Before I was only vaguely aware that research in augmented reality, info visualization and experimental interfaces probably existed somewhere, but now I know who the gurus are, what they're doing, their centers of research, and how the field is taking shape.
The Magic Book
Too many courses, too little time. The complete DVD they're making of the entire conference is enticing, but a couple hundred dollars for a DVD is a bit steep on a student budget.
More of my course notes:
Bio Interfaces notes
Color in Info Display notes
Augmented Reality Applications notes
Visualizing GeoSpatial Data notes
The last course is given by Prof. Alan MacEachren from Penn State's GeoVISTA Center, who is a leader in Geocollaboration, my summer research area, and will be really useful for my final project. He offered me his insight on a synchronous GIS question I had and mentioned a group from Japan here at the conference that are using Flash programming to create real-time multi-user interaction applications over the web (Bascule Inc.)
It's ironic to have come all the way to L.A. from central Pennsylvania to attend his course when their center is across the street from our lab.
8.8.04 SIGGRAPH Thunderdome
Walking towards the conference in step with computer graphics developers and researchers is pretty exciting. We got these mungo plastic bags filled with the conference fun pack: papers, art catalogue, giant detailed guide to everything that's going on including who's who, 3 DVD-roms of all their lecture notes, access cards to all the events... over 25,000 people will convene here and for professionals the conference can cost up to $1100 not including hotel prices in LA... this is like a 5-day computer graphics blowout - academic and professional.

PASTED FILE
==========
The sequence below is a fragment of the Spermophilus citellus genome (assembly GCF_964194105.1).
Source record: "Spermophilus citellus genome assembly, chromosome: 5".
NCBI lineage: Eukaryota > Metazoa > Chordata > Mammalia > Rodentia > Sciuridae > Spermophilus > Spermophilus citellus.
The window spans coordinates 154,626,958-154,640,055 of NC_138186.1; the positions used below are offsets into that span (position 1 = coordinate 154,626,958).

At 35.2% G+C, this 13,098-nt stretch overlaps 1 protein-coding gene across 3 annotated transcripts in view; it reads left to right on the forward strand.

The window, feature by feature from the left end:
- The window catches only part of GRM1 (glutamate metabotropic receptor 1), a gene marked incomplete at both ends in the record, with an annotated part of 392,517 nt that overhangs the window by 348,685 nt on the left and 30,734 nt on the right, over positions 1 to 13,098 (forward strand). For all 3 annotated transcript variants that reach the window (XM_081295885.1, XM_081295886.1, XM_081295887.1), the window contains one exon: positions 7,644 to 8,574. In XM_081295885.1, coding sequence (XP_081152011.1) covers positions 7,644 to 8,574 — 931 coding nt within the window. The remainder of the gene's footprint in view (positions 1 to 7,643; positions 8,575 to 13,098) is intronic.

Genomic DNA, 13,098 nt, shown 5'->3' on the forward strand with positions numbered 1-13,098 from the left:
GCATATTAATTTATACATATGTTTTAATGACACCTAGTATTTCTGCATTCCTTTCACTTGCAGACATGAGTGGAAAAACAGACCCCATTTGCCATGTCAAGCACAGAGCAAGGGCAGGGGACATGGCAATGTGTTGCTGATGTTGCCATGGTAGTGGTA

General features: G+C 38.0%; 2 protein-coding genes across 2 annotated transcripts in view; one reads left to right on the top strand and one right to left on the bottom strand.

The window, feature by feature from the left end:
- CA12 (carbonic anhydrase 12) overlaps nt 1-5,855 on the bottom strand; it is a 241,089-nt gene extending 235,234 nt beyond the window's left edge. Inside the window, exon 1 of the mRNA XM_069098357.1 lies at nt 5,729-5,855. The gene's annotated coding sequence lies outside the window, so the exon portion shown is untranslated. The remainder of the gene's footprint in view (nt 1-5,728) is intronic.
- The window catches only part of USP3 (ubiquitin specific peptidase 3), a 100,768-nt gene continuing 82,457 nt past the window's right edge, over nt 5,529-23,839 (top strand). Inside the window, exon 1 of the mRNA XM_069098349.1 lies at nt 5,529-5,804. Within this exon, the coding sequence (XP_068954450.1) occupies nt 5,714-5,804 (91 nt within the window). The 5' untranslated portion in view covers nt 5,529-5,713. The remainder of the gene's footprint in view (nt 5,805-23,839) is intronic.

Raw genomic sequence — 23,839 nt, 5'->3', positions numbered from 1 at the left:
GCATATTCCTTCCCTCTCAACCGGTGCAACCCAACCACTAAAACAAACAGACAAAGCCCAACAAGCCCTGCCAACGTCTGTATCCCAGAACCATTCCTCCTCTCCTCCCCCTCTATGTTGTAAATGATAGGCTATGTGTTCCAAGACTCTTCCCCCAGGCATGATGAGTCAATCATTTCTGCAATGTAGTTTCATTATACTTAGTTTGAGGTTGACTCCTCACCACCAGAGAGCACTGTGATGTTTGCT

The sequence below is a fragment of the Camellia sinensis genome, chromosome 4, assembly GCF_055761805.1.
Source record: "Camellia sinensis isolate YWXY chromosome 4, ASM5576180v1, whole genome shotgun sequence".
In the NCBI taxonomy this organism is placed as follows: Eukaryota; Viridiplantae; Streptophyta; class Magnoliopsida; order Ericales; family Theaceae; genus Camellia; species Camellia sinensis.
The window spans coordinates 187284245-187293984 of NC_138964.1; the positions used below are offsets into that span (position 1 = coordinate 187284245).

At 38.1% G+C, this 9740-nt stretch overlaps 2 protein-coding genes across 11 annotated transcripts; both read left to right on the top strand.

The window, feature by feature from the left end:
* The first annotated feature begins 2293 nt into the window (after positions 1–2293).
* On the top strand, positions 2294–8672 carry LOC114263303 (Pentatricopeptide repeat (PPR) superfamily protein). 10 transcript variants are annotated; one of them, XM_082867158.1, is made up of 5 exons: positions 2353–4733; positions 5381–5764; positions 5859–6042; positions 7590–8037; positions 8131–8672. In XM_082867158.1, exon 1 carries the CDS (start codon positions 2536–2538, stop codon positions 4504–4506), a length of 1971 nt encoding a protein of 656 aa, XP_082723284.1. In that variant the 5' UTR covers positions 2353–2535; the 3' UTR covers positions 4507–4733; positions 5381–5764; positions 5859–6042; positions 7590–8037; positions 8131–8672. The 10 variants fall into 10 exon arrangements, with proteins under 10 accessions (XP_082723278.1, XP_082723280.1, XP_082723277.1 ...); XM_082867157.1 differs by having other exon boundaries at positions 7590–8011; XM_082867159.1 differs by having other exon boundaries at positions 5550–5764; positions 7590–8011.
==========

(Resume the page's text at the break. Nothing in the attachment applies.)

Attended an all-day course on HCI with respect to multiple senses: 'Seeing, Hearing and Touching: Putting It All Together' taught by a group of HCI researchers from the University of British Columbia. Their stuff was so cool. Information Visualization is very exciting. Plus they had some neat examples of forays into aural, olfactory and haptic interfaces and applications of synaesthesia. Here are my rough notes of the lecture.
Also there where tons of cool exhibits on everything from Emerging Technologies to the latest available virtual reality rendering tools and electronic art. Check out my photo album from the conference.
8.7.04 State College ot Pittsburgh to Fort Worth to Long Beach to Little Tokyo, Downtown LA to SLEEP.
Traveling to the conference... Strange how more and more airports don't have free wireless. Would you pay $6 to be online for 10 minutes? Dallas souvenir shops are a hoot, we were enamoured with these intense magnets, but they were 10 clams each. Better to eat real clams and get a super dose of iron, words of female wisdom a la Lauren.